Sekret - Lindsay  Smith *I was provided a free copy via NetGalley in exchange for an honest review*

I had a few issues with this story, but overall the writing and uniqueness of this story have me rating it as a solid 4 star read.

Sekret starts off as a riveting story that pulled me right in. I felt like I was right there with Yulia as she’s trying to stay under the radar in the marketplace. The writing was great; I was caught up in the story, ready to see where it was going to take me. And then I had to put the story down around page 68. That was probably the worst thing I could have done. When I came back to the story I had a very difficult time getting absorbed into the world again. I felt a bit lost when they were on missions or using their powers. Sometimes it was real clear what was happening. Then others I had a difficult time differentiating what was happening within the mind (especially when linking powers) and what was happening outside of their minds. I’m sure this is more my fault and not the story’s, since I probably just picked a bad time to take a break. Eventually the story does pick up again, and I did get re-engrossed in it enough to finish, but it was a struggle for me to get there.

This story tries to stay pretty close to actual history. It’s billed as “an espionage thriller
with a dash of both history and dystopia.” However, I have to say the history aspect definitely outweighed the dystopia aspect. In fact, because this story does follow close to actual history, I have a very difficult time accepting this as a dystopia. When I hear dystopia I tend to think either a) way in the future or b) complete alternate reality. The only aspect of a dystopia I saw in this story was that there was the impoverished lower class and then there was the Party class. So I supposed technically the case can be made that this is a dystopia novel, but had I read it with that expectation, I would have been grossly disappointed.

The foreign names, while authentic, where a bit confusing for me at first. This was mostly when both the first name and the nickname were both being used for each character. Yes, there is a note regarding this in the beginning of the story, but reading a digital copy did not make it easy to switch back and forth to check names. However, once the name game settled down and the nicknames were primarily used, the confusion was cleared up.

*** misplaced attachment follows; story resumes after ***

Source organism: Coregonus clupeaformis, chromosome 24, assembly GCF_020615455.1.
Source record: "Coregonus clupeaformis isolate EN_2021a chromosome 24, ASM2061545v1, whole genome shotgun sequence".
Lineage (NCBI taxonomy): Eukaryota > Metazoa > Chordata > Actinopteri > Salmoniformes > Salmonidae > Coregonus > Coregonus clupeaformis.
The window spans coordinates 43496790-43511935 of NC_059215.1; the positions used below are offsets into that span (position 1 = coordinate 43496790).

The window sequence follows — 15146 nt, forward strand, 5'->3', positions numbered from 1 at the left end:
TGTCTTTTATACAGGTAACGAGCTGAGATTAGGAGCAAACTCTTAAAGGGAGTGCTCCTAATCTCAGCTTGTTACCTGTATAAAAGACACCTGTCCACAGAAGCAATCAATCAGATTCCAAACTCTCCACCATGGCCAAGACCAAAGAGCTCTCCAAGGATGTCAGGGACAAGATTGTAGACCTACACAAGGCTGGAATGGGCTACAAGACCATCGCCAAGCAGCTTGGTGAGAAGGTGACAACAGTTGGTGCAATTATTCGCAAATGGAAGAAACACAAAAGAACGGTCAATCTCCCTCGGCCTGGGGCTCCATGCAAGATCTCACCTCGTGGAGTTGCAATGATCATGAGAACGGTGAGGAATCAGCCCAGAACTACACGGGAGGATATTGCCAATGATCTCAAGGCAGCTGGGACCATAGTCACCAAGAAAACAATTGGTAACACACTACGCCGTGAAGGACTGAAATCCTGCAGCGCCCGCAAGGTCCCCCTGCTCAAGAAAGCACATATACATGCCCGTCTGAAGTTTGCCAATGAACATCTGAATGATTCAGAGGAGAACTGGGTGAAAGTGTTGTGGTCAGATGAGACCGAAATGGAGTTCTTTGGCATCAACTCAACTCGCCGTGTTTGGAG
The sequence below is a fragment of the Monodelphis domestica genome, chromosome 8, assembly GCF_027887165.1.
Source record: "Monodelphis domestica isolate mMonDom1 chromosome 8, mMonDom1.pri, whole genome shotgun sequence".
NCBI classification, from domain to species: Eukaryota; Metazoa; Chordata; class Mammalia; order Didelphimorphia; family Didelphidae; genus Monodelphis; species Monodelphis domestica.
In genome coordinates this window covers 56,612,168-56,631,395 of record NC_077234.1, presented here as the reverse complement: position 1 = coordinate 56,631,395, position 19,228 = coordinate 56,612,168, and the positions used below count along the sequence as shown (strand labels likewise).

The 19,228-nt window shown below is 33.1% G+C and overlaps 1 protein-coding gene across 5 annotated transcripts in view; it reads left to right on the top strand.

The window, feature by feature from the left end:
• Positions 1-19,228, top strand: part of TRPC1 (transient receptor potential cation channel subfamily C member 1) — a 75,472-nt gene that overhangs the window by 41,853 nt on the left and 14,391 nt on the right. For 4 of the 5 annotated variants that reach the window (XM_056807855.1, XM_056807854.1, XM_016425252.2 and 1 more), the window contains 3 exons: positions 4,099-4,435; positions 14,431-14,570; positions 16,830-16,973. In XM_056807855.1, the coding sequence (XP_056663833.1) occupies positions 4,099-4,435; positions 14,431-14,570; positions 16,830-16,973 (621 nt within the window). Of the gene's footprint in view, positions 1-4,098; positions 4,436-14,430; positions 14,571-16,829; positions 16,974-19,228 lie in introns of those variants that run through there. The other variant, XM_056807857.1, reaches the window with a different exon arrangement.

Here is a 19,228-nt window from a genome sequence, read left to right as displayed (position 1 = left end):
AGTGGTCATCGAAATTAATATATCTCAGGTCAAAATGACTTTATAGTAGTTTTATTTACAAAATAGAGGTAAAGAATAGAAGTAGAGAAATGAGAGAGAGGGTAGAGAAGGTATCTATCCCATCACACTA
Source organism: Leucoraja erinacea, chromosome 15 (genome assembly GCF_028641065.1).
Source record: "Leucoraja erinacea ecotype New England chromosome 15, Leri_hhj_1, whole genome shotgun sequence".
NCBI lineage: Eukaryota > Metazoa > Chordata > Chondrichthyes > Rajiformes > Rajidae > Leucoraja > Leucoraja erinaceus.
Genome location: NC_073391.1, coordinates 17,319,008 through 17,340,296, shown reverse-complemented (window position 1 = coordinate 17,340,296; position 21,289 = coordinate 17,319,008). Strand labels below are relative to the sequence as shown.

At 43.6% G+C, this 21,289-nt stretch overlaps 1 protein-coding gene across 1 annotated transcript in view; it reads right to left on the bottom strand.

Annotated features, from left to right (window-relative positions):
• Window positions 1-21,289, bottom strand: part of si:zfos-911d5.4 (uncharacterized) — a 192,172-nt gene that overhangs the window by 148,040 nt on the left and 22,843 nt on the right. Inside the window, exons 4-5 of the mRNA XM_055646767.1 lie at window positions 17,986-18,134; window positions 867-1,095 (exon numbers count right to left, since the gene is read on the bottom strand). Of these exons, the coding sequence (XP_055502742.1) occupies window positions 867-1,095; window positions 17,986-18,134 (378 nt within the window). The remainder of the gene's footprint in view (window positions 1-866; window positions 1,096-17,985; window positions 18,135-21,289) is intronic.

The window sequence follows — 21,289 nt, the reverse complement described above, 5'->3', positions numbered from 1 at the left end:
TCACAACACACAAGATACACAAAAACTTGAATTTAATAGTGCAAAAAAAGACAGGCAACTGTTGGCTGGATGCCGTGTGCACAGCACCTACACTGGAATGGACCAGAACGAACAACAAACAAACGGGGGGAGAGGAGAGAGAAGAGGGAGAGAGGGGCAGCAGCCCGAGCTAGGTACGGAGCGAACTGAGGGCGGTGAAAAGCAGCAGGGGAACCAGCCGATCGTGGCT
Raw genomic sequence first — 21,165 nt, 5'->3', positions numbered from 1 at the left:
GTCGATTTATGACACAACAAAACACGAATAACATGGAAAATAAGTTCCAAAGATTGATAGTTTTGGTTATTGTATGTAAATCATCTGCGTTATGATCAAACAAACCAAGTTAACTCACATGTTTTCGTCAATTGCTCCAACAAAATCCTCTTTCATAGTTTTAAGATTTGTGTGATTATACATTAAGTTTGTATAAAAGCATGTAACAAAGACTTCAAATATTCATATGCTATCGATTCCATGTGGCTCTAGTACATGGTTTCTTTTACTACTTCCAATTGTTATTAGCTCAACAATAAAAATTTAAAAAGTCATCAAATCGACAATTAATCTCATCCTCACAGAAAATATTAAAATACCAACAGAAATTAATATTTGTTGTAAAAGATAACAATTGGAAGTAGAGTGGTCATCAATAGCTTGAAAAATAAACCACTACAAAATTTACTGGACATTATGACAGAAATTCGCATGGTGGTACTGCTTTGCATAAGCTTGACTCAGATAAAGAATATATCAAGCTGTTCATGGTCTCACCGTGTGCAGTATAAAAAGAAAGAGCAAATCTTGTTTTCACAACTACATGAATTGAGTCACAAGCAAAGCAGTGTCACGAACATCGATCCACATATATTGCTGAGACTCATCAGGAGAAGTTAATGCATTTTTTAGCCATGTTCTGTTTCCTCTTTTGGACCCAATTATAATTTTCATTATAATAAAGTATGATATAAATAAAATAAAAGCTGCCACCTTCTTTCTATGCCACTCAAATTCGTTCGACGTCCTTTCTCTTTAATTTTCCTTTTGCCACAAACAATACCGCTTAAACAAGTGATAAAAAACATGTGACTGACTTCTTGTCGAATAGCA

Another problem I had, that likely contributed to my confusion towards the beginning of the story was the different powers each of the characters possessed. Yes some of the powers were the same, but others were so similar and yet different, I had a difficult time keeping who had what straight. I also got tired of “we just want you to be safe, Yulia” towards the middle of the book. Yeah, ok we get it, that’s great and all but why? Why do these strangers care so much about her safety? Masha certainly couldn’t care less (granted she’s not exactly a nice person either), but why is Yulia’s safety so concerning to Larissa and Sergei? They’re not exactly childhood friends or anything along those lines.

Overall, it’s a well-written story that has some unique aspects to it. While this is bound to intrigue those interested in Russian culture, interest in Russia is not a requirement to enjoy this story. Having very little interest in Russia myself, this story kept me intrigued and although I may have felt a bit lost (even contemplated quitting at one point) I’m glad I saw this story through to the end of the first installment. What I really like about this story is that due to the ending, I don’t feel forced into reading the next book, as this really is a solid story in itself. However there are a few loose ends that may lead to me reading the next book.